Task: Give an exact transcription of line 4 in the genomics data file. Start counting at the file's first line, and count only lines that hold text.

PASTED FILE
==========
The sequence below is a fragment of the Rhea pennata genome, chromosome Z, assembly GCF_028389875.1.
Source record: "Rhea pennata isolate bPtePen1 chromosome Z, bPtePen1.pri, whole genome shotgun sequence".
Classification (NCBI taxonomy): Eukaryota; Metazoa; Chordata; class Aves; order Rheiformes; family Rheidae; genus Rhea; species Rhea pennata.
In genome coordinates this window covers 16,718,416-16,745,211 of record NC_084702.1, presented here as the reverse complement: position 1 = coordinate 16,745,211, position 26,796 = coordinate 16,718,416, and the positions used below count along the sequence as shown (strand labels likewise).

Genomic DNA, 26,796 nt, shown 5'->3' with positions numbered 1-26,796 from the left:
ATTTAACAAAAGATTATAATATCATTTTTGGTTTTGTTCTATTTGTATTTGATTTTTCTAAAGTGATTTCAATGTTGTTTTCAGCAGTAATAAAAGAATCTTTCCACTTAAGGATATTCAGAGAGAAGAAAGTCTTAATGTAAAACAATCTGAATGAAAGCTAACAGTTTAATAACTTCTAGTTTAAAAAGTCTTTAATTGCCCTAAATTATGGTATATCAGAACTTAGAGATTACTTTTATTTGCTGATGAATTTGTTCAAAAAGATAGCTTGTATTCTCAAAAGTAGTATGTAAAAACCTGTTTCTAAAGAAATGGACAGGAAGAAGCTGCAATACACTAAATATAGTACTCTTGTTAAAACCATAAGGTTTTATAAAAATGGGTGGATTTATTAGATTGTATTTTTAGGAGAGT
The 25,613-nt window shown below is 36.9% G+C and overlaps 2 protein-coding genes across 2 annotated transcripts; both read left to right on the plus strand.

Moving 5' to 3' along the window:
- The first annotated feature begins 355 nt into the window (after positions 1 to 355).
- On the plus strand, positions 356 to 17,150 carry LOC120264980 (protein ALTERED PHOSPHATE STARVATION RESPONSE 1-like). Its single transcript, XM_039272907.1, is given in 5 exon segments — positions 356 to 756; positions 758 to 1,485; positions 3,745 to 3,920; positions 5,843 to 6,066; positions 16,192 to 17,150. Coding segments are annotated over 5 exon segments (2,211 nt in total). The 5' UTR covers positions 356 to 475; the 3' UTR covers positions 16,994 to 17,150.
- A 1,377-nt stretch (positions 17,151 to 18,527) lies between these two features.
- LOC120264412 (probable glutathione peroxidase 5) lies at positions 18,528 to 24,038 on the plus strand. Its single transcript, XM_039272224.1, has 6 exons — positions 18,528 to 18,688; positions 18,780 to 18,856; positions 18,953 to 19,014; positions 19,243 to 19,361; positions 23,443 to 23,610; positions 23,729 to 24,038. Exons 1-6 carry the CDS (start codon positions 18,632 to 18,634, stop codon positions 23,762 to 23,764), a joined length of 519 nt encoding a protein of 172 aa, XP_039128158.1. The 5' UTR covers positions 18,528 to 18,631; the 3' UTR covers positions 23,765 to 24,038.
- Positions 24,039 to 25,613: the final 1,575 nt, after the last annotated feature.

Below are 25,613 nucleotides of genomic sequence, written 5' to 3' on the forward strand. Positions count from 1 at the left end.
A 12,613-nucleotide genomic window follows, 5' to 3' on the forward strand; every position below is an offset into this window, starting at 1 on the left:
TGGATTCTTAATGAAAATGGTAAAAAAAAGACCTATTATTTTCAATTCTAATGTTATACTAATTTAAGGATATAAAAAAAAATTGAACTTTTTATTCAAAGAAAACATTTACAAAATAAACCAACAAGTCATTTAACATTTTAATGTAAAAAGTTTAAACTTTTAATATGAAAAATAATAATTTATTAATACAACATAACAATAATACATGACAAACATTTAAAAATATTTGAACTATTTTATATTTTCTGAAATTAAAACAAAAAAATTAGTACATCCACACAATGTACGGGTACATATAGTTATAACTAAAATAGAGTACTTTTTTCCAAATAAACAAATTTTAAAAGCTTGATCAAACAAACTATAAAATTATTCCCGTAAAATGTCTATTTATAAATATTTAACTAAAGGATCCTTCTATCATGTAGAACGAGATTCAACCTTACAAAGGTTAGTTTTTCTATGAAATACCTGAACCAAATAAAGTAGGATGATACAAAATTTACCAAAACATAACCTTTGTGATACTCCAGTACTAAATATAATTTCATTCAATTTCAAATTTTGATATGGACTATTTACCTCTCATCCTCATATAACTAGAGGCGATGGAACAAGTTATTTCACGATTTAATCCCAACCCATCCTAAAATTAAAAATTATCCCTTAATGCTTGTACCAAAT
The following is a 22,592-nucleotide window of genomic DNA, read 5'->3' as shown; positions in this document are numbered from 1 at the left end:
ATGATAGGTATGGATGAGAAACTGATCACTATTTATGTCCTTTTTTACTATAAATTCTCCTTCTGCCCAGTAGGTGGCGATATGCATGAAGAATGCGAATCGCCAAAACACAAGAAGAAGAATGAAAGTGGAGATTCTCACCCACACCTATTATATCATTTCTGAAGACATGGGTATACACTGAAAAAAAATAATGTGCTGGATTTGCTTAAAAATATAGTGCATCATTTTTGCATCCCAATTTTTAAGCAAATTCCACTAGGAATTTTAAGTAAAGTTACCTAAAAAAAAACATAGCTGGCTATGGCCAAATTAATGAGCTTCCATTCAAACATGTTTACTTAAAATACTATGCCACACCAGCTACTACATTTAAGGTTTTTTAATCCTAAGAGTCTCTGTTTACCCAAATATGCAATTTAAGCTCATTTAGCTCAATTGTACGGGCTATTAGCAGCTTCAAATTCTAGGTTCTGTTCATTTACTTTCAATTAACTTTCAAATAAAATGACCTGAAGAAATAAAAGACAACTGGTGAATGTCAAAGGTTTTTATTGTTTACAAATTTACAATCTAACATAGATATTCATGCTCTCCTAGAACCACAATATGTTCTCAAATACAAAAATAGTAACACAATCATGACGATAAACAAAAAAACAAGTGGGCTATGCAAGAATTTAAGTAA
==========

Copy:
In genome coordinates this window covers 16,718,416-16,745,211 of record NC_084702.1, presented here as the reverse complement: position 1 = coordinate 16,745,211, position 26,796 = coordinate 16,718,416, and the positions used below count along the sequence as shown (strand labels likewise).